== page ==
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Almost 16 million general practitioner (GP) encounters were mental health-related in 2012-13, according to information released today by the Australian Institute of Health and Welfare (AIHW).
'Mental health is an important issue in Australia, and GPs are often the first point of call for people who may need to access mental health-related services,' said AIHW spokesperson Mr Tim Beard.
The estimated 15.8 million GP encounters in 2012-13 that were mental-health related accounts for 12.3% of all GP encounters during the year, up from 11.7% in 2008-09.
There has been an average annual increase of 4.7% in the estimated number of mental health-related GP encounters since 2008-09.
Depression (32%), anxiety (16%) and sleep disturbance (12%) were the 3 most frequently managed mental health-related problems in 2012-13, accounting for 60% of all mental health-related problems managed.
Medication(s) being prescribed, supplied or recommended by a GP was the most common form of management of mental health-related problems, and antidepressants were the most commonly medication.
'As well as mental health services that are provided through consultations with GPs, services are also provided by specialists, hospitals and other residential care facilities, hospital-based outpatient care services and community mental health services,' Mr Beard said.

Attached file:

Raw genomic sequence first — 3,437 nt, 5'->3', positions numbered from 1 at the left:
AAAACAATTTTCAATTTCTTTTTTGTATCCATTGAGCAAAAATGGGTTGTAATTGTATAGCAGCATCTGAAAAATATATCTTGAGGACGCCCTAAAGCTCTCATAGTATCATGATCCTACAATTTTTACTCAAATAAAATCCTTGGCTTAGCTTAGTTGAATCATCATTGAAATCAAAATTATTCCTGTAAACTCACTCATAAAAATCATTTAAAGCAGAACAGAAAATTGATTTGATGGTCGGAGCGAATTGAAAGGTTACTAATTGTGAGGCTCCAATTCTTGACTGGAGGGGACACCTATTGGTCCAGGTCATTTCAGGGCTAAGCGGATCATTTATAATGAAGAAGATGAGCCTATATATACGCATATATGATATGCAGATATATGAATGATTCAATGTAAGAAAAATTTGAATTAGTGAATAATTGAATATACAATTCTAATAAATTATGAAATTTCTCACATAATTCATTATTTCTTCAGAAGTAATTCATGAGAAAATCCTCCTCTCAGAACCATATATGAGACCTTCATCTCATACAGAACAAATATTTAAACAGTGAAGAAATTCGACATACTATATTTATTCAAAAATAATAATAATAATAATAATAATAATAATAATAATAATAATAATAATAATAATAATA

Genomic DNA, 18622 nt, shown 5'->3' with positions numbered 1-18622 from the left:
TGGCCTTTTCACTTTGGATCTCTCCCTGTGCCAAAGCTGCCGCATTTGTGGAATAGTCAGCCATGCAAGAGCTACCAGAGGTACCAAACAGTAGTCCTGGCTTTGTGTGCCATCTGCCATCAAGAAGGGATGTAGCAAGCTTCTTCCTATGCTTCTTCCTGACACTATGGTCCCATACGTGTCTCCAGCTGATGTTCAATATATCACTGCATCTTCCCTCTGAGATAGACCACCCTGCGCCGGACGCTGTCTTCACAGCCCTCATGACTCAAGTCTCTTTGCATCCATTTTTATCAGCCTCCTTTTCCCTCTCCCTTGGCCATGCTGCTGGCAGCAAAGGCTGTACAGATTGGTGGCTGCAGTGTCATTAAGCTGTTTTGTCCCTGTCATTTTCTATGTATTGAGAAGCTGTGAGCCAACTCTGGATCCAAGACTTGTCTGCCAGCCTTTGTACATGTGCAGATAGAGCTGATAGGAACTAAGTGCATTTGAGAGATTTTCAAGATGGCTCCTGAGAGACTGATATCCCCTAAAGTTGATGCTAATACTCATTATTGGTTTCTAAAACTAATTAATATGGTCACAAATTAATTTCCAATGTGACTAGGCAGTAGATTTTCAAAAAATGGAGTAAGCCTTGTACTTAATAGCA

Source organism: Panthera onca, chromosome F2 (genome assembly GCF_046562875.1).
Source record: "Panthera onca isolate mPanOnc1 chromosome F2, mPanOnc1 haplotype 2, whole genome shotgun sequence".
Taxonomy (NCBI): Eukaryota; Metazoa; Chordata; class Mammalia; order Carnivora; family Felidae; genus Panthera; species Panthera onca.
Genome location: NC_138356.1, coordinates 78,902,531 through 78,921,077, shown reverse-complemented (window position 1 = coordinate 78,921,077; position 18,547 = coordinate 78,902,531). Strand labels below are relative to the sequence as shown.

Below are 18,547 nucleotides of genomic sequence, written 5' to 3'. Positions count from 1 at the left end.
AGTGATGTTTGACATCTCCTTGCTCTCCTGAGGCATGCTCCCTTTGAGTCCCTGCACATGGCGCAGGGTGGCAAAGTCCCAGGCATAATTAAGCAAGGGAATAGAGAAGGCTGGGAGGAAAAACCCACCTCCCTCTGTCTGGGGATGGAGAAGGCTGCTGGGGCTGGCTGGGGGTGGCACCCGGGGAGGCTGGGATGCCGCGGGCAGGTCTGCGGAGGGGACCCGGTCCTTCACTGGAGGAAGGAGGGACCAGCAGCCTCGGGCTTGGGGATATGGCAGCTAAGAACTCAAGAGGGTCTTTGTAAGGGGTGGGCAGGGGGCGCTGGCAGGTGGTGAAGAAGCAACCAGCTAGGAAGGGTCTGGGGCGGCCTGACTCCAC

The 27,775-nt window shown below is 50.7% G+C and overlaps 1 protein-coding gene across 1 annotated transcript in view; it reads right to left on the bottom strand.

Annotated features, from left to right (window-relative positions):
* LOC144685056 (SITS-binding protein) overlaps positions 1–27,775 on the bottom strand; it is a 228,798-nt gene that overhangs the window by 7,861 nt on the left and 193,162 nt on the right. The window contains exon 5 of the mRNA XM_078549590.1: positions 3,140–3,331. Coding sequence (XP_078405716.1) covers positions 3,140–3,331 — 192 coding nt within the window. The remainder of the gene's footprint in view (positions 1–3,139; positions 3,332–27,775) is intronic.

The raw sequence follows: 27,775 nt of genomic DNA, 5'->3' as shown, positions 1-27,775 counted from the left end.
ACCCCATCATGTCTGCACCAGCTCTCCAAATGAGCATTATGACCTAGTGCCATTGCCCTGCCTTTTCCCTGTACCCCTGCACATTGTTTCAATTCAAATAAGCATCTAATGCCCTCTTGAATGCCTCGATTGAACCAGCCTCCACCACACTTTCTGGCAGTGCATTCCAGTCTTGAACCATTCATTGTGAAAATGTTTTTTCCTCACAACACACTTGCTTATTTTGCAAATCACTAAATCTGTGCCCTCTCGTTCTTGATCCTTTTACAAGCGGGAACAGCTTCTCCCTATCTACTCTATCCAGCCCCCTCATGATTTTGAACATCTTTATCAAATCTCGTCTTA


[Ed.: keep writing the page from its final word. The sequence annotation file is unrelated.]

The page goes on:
Nationally, psychologists provided more than 3.7 million MBS-subsidised mental health services to almost 806,000 patients in 2012-13 and psychiatrists provided about 2.1 million MBS-subsidised services to almost 323,000 patients.
There were more than 241,000 mental health-related hospitalisations in 2012-13, and about 60% of these included specialised psychiatric care.
There were also almost 188,000 emergency department occasions of service with a mental health-related principal diagnosis.
Over 6.2 million community mental health care service contacts were recorded in 2012-13.
In the same period over 6,500 episodes of residential mental health care provided 286,925 residential care days for over 4,800 residents; most frequently for episodes relating to schizophrenia (30%) and depressive episodes (10%).
The information was published today on the AIHW's Mental health services in Australia website (http://mhsa.aihw.gov.au) which is updated regularly and the website's annual companion publication Mental health services-in brief 2014, which provides an easily accessible summary of key mental health service and resource data from the website.
The AIHW is a major national agency set up by the Australian Government to provide reliable, regular and relevant information and statistics on Australia's health and welfare.
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